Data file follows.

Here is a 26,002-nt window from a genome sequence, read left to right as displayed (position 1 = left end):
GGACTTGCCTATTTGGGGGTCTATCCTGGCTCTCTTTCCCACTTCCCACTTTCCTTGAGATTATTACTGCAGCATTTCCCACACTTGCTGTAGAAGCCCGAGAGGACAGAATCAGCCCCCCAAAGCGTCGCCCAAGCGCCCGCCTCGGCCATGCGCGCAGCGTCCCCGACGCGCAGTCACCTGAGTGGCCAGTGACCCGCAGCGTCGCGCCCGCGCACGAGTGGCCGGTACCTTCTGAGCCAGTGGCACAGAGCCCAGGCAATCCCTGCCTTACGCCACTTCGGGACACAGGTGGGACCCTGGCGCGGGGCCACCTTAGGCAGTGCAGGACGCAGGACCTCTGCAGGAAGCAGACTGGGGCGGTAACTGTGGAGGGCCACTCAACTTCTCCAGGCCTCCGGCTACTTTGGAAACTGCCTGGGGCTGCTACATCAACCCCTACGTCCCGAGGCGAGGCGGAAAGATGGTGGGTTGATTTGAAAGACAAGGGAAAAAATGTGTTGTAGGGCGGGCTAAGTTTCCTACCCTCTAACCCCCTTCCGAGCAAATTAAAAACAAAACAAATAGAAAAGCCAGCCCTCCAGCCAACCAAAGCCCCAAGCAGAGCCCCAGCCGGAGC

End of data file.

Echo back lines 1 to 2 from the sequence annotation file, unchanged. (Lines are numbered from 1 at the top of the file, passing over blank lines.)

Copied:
Here is a 26,002-nt window from a genome sequence, read left to right as displayed (position 1 = left end):
GGACTTGCCTATTTGGGGGTCTATCCTGGCTCTCTTTCCCACTTCCCACTTTCCTTGAGATTATTACTGCAGCATTTCCCACACTTGCTGTAGAAGCCCGAGAGGACAGAATCAGCCCCCCAAAGCGTCGCCCAAGCGCCCGCCTCGGCCATGCGCGCAGCGTCCCCGACGCGCAGTCACCTGAGTGGCCAGTGACCCGCAGCGTCGCGCCCGCGCACGAGTGGCCGGTACCTTCTGAGCCAGTGGCACAGAGCCCAGGCAATCCCTGCCTTACGCCACTTCGGGACACAGGTGGGACCCTGGCGCGGGGCCACCTTAGGCAGTGCAGGACGCAGGACCTCTGCAGGAAGCAGACTGGGGCGGTAACTGTGGAGGGCCACTCAACTTCTCCAGGCCTCCGGCTACTTTGGAAACTGCCTGGGGCTGCTACATCAACCCCTACGTCCCGAGGCGAGGCGGAAAGATGGTGGGTTGATTTGAAAGACAAGGGAAAAAATGTGTTGTAGGGCGGGCTAAGTTTCCTACCCTCTAACCCCCTTCCGAGCAAATTAAAAACAAAACAAATAGAAAAGCCAGCCCTCCAGCCAACCAAAGCCCCAAGCAGAGCCCCAGCCGGAGC